High on Work: Three Things You Should Know
By Alison Hinson, AlisonHinsonMBA.com
Forget about whether Bill Clinton inhaled - now you need to worry about whether your employees are coming to work high, in Maine and several other states. The medical marijuana law was intended to provide relief for people suffering from chronic pain. Employers are also feeling pain as they struggle to understand and respond to employees who now carry a medical marijuana card in their wallet.
In Maine, David Ciullo, President of Career Management Associates, and Peter Lowe, a partner with Brann & Isaacson, have been traveling around the state, educating employers on how to respond to issues and the unintended consequences arising from this new law. Here is some of the information and advice they share with their audiences.
All Employees Should Be 'Fit for Duty'
Dealing with an employee who shows up for work under the influence of medical marijuana is no different than dealing with an employee who is under the influence of alcohol, other drugs, or even prescription or over-the-counter medicine. Access to medical marijuana does not give anyone permission or an excuse to come to work under the influence. While you cannot ask your employee if they are using medical marijuana, you do have the right to make a determination if they are fit for duty. Any employee who is not considered fit for duty should be asked to leave the workplace.
It's Really About Risk and Safety
Your goal is to maintain a safe environment for your employees and customers. An employee under the influence of anything, including medical marijuana, is a safety risk. You would not let a drunk employee drive a company vehicle or operate a forklift, and you should not let an employee high on marijuana operate that type of machinery either.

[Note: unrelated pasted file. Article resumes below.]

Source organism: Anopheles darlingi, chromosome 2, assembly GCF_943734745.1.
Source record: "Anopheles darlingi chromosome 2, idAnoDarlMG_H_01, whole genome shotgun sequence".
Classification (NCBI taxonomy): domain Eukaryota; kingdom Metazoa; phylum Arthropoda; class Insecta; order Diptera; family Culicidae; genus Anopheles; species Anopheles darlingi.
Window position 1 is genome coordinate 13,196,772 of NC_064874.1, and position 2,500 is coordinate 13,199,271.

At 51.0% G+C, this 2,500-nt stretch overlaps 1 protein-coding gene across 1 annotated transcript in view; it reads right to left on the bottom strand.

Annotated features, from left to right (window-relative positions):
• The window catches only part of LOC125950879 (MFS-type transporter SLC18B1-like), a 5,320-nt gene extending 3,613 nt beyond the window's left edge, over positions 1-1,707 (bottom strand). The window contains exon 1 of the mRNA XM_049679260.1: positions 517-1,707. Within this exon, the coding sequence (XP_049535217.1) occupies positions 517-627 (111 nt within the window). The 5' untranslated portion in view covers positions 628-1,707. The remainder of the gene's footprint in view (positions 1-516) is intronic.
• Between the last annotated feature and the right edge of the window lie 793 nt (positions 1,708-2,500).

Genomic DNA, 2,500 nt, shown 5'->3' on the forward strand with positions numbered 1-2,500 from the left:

The Medical Marijuana Card Is Not a 'Get Out of Jail Free' Card
Employers have the right to tell their employee that they cannot bring or use medical marijuana during work hours. Even if an employee shows you their medical marijuana card and tells you their interpretation of the law, you do have the court system on your side if you refuse to let employees use medical marijuana during breaks and their lunch hour.
Employers and the court system are still struggling to understand the workplace implications of this new law. One important fact to keep in mind: the law is on your side if you refuse to let an employee under the influence of anything perform a task that would violate the safety of other people.
Alison Hinson has over 20 years of experience helping business owners make intelligent decisions with their money. In addition to consulting, she frequently writes, speaks, and creates webinars about various financial topics. Alison is the host of Money Talks, an award-winning radio talk show on WMPG, and co-host with Debi Davis of Mind Your Own Business, a show dedicated to all things small business, on WLOB. For more information about her business coaching and other services, visit AlisonHinsonMBA.com or call 207-671-1491.